The Burning Season: The Murder of Chico Mendes and the Fight for the Amazon Rain Forest

The Burning Season The Murder of Chico Mendes and the Fight for the Amazon Rain Forest In the rain forests of the western writes author Andrew Revkin the threat of violent death hangs in the air like mist after a tropical rain It is simply a part of the ecosystem just like the scorp

  • Title: The Burning Season: The Murder of Chico Mendes and the Fight for the Amazon Rain Forest
  • Author: Andrew Revkin
  • ISBN: 9781559630894
  • Page: 125
  • Format: Paperback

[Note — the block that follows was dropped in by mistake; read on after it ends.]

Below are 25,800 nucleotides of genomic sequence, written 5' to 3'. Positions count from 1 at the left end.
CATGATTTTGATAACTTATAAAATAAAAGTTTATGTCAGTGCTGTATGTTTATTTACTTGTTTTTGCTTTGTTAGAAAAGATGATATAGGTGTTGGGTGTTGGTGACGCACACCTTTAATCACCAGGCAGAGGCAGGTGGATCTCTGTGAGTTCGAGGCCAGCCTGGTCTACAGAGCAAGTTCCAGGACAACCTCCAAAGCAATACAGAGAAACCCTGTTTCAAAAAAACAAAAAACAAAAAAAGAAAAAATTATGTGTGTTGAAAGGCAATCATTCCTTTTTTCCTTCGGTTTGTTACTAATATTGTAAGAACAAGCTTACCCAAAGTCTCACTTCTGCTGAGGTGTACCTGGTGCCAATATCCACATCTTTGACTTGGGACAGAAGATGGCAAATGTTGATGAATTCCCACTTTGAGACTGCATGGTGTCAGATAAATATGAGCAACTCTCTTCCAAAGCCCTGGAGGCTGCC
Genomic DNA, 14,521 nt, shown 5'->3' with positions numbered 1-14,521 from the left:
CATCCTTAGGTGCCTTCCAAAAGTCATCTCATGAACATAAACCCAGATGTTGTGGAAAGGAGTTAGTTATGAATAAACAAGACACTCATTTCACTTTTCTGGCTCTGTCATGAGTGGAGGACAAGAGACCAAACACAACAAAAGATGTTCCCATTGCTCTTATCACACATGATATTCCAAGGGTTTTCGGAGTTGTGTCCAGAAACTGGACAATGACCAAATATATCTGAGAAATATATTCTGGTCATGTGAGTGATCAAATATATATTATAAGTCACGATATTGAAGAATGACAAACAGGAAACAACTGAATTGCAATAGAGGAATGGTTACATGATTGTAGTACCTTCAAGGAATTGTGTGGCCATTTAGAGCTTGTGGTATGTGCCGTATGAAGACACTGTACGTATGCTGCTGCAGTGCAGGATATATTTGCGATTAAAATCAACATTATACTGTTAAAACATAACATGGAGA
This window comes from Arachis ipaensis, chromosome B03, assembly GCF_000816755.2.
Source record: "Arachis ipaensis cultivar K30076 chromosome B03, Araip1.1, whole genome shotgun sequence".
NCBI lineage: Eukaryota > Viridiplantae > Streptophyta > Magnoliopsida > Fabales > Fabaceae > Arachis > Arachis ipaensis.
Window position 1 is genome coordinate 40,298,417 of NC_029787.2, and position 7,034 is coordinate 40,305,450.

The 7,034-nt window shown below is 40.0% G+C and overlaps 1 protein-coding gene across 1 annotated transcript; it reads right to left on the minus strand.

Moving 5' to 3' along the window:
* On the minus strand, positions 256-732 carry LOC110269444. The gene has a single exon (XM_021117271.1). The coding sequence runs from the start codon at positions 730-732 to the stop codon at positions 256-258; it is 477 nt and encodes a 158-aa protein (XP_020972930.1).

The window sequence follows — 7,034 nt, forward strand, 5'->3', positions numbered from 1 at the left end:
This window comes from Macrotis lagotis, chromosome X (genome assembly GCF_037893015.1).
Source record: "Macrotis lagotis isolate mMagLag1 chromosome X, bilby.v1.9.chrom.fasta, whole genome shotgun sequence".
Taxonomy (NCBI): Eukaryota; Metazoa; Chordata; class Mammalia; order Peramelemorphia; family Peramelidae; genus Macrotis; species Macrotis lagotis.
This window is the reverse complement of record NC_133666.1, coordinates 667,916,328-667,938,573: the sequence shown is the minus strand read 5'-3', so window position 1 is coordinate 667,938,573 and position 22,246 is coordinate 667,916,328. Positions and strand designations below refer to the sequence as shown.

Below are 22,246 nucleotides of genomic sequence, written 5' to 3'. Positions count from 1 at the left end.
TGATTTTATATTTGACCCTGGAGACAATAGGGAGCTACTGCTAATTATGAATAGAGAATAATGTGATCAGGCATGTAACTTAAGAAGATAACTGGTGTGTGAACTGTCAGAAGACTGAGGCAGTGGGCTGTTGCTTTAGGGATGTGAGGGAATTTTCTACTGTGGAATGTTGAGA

• In the rain forests of the western , writes author Andrew Revkin, the threat of violent death hangs in the air like mist after a tropical rain It is simply a part of the ecosystem, just like the scorpions and snakes living in the leafy canopy that floats over the forest floor like a seamless green circus tent Violent death came to Chico Mendes in the rain foIn the rain forests of the western , writes author Andrew Revkin, the threat of violent death hangs in the air like mist after a tropical rain It is simply a part of the ecosystem, just like the scorpions and snakes living in the leafy canopy that floats over the forest floor like a seamless green circus tent Violent death came to Chico Mendes in the rain forest on December 22, 1988 A labor and environmental activist, Mendes was targetted by powerful ranchers for organizing resistance to the wholesale burning of the forest He was a target because he had convinced the government to take back land ranchers had stolen at gunpoint or through graft and then to transform it into extractive reserves, set aside for the sustainable production of rubber, nuts, and other goods harvested from the living forest This was not just a local land battle on a remote frontier Mendes had invented a kind of reverse globalization, creating alliances between his grassroots campaign and the global environmental movement Some 500 similar killings had gone unprosecuted, but this case would be different Under international pressure, for the first time Brazilian officials were forced to seek, capture, and try not only an gunman but the person who ordered the killing.In this reissue of the environmental classic The Burning Season, with a new introduction by the author, Andrew Revkin artfully interweaves the moving story of Mendes s struggle with the broader natural and human history of the world s largest tropical rain forest It became clear, writes Revkin, acclaimed science reporter for The New York Times, that the murder was a microcosm of the larger crime the unbridled destruction of the last great reservoir of biological diversity on Earth In his life and untimely death, Mendes forever altered the course of development in the , and he has since become a model for environmental campaigners everywhere.